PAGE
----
Let’s keep it plain and simple. Last night, our minister of health, Dr Zweli Mkhize, flanked by two top scientists, made a pretty scary announcement about a deadly new variant of the coronavirus hitting Mzansi.
By midnight today, South Africa will most likely cross the 900 000 mark of covid-19 infections. What makes it more worrisome is that the new variant, called 501.V2, is driving the second wave of infections.
Prof. Abdool Karim, co-chairperson of the ministerial advisory committee on covid-19, started his latest update by saying, “I am afraid we do not have good news for you…”
In a nutshell, here’s what you should know about the latest developments:
The new variant is driving the new wave of covid-19 infections in Mzansi. It was first detected in the Eastern Cape, and then moved to the Garden Route, one of our most popular holiday destinations. Now it is highly present in Gauteng and the Western Cape where it accounts for 88% of samples.
That doesn’t mean other provinces are safe, though. The scientists are telling us that the transmission patterns are the same. The new variant is highly contagious too. Mkhize says it is “spreading faster than the first wave” and was “probably across most of South Africa by now”.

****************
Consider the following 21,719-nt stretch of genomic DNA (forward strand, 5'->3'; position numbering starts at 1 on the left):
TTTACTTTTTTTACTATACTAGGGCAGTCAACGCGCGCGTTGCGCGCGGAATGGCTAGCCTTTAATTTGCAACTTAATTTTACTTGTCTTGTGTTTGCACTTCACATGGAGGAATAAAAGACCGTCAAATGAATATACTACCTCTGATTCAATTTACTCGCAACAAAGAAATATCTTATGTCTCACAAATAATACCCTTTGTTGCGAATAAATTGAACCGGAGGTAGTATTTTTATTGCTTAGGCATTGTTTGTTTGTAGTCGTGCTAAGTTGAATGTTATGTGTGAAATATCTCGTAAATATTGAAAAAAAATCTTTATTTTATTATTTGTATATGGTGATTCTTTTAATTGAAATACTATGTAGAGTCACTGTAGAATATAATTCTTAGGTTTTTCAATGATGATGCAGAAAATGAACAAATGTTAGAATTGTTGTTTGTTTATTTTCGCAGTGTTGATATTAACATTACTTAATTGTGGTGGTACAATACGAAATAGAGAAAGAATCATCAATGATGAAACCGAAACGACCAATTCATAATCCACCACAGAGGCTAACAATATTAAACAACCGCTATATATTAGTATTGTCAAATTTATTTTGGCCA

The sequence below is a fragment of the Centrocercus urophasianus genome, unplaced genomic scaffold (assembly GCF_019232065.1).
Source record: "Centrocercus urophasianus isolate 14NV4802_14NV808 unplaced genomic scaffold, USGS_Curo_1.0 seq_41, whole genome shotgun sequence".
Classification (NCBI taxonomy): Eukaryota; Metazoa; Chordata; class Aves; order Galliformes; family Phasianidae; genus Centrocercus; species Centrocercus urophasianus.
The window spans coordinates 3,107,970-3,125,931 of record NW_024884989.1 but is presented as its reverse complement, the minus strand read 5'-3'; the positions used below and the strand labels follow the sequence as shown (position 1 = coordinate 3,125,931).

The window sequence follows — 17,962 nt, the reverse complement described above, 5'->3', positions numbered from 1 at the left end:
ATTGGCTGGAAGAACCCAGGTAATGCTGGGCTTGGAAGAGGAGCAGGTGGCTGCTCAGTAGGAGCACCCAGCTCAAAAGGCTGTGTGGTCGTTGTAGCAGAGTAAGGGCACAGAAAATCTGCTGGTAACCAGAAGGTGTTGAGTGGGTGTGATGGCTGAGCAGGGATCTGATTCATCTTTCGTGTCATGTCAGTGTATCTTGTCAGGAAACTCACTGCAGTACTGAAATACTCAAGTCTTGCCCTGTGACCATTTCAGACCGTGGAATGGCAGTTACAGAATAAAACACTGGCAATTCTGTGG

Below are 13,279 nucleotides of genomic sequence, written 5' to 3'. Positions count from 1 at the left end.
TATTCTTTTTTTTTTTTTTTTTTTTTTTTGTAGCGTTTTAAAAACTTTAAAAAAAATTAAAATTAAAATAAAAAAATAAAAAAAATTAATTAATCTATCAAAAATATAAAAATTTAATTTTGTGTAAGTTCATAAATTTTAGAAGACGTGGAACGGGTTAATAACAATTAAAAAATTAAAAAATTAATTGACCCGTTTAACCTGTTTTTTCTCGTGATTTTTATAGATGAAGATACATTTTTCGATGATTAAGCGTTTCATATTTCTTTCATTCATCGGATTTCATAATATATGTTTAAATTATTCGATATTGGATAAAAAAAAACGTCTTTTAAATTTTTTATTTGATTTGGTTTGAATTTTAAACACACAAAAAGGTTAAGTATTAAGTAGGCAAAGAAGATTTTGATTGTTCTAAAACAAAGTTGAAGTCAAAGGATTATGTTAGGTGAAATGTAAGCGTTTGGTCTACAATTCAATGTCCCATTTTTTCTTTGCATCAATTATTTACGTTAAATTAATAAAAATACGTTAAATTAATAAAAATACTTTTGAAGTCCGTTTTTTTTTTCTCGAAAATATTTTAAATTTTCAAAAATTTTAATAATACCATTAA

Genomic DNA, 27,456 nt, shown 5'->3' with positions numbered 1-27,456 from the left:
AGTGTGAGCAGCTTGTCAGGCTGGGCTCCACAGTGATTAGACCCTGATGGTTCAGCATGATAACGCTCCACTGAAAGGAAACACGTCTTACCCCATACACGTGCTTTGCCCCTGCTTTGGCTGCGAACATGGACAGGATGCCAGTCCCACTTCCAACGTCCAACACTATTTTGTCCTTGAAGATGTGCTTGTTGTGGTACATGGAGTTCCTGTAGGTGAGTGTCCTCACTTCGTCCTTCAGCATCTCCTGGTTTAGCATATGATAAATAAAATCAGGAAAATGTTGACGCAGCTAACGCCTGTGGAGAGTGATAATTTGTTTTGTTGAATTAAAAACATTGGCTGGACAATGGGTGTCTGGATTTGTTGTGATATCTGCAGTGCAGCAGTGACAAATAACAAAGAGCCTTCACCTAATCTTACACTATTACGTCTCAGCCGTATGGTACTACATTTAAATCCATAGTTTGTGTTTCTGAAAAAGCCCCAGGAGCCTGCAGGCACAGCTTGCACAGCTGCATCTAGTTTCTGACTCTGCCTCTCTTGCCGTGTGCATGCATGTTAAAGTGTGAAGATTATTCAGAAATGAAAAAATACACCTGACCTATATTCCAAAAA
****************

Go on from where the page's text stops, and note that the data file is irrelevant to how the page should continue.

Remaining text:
The new covid-19 strain is making young and previously healthy people severely ill. Mkhize says, “We’re no longer asking young people to only think of others. They must think of themselves too because they are now equally at risk of dying.”
South Africa has recorded the highest number of coronavirus infections on the African continent with over 24 000 related deaths. A resurgence in positive cases saw government tighten lockdown restrictions.
Actually, the new variant already emerged a few weeks ago. What is surprising, though, was how rapidly 501.V2 had become dominant in South Africa. It’s also been reported in the UK, Australia and other countries, but not even nearly as dominant as in Mzansi. While in other countries the new variant accounts for about 2% of all the virus that had been sequenced, in South Africa it is between 18% and 19%.